JIBC applied research presented at international disaster and emergency medicine conference
Five research projects presented at the World Congress on Disaster and Emergency Medicine
JIBC Associate Dean, Dr. Ron Bowles (pictured), with Dr. Greg Anderson, Dean of the Office of Applied Research and Graduate Studies, presented at the 19th World Congress on Disaster and Emergency Medicine in Cape Town, South Africa in April 2015.
Applied research conducted at the Justice Institute of British Columbia (JIBC) was presented in late April at the 19th World Congress on Disaster and Emergency Medicine held in Cape Town, South Africa.
Five studies conducted by JIBC researchers were presented at the conference organized by the World Association for Disaster and Emergency Medicine, which focuses on sharing the latest scientific evidence and best practices in global prehospital and emergency health care, public health, and disaster health and preparedness.
“The Congress was a valuable opportunity to share the important applied research conducted at JIBC,” said Dr. Greg Anderson, Dean of the Office of Applied Research and Graduate Studies. “Each of the projects created considerable dialogue and international support for continued research with colleagues from around the world and the World Health Organization. This level of interest bodes well for our ability to continue to inform best practices in their field.”
Dr. Anderson, shared a JIBC study that explored the efficacy of an online resiliency training program for Primary Care Paramedic students. The research showed that students who took the program demonstrated significant improvement in their resiliency compared to students who didn’t have the training. It also showed that their resiliency persisted throughout their education and into their practice education experience on ambulances in hospital emergency departments.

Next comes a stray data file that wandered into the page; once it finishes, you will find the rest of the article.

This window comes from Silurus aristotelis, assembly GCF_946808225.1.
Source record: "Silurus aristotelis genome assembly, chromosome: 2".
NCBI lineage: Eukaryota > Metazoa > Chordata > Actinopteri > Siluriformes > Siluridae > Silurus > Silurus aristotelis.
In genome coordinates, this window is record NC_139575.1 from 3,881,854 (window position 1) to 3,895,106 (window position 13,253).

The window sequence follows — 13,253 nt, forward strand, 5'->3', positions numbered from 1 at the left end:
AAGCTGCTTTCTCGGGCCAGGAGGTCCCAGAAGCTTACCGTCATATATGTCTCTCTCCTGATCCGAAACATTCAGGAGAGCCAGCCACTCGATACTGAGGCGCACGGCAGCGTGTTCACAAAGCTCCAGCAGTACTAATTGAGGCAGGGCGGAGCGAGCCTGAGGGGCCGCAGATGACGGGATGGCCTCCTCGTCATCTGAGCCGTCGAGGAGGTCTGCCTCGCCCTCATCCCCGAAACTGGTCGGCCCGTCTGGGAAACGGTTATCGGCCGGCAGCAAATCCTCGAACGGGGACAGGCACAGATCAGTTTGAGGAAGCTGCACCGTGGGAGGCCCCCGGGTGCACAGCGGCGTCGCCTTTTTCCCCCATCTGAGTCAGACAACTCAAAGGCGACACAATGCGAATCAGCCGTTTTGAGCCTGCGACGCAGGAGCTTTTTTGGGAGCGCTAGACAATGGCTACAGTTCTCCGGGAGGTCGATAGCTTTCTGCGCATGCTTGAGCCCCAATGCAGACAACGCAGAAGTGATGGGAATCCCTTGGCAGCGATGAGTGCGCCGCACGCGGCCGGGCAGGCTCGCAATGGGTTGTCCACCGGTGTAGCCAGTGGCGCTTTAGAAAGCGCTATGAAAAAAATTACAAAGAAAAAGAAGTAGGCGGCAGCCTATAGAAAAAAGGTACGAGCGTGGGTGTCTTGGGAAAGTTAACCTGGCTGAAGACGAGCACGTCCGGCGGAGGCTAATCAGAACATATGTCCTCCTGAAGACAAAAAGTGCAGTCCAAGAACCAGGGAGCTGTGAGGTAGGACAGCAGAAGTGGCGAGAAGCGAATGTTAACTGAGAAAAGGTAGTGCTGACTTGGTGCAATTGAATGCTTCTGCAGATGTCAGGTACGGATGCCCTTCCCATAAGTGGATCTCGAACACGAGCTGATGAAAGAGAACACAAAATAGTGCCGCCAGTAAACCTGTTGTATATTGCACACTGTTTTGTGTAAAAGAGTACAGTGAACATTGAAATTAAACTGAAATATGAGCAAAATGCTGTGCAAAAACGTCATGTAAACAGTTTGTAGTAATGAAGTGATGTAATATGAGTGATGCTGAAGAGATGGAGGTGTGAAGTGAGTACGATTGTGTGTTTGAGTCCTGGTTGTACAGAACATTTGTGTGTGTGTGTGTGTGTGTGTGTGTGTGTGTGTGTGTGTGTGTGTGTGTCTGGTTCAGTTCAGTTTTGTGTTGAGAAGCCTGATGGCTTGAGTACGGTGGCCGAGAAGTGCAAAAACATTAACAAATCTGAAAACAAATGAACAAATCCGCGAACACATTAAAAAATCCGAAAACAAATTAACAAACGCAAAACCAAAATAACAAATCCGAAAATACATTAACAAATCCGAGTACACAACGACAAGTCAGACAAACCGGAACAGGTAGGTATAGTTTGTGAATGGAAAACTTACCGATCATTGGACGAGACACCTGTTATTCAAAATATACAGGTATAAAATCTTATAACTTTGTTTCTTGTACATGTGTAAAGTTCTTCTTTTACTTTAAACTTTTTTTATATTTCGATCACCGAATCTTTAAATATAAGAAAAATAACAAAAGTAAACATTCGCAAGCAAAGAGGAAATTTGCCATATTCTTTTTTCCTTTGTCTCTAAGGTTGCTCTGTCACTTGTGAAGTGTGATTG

Dr. Ron Bowles, Associate Dean for the Centre of Applied Research presented four applied research papers at the conference.
Two projects related to emergency management. The paper by Dr. Bowles, Dr. Anderson, and Colleen Vaughan, entitled, “Building Resilient Communities: Enablers and Constraints,” noted that while many effective tools and processes are available to strengthen community resilience to disasters, many are not well-used or well-known. It concluded that communities should use any appropriate tool or process to build community and disaster resilience, rather than find one that’s a perfect fit.
He also presented on a project co-developed with Darren Blackburn and Colleen Vaughan that focused on development and piloting of a critical infrastructure assessment tool for local authorities.
His two other presentations explored key issues and challenges facing stakeholders in Canadian Emergency Medical Services. Both studies co-written by Dr. Bowles, Dr. Anderson and Catherina van Beek explored the contested visions of the role, boundaries and goals of EMS providers.
For more information about the Congress, visit the event’s website.
About Justice Institute of British Columbia
Justice Institute of British Columbia (JIBC) is Canada’s leading public safety educator developing dynamic justice and public safety professionals through its exceptional applied education, training and research. JIBC offers internationally recognized education that leads to certificates, diplomas, bachelor’s degrees and graduate certificates; exceptional continuing education for work and career-related learning and development; and customized contract training to government agencies and private organizations worldwide. Our education provides professionals with the knowledge, skills, and abilities to excel at every stage of their career contributing to safer communities and a more just society.
Last updated June 15, 2015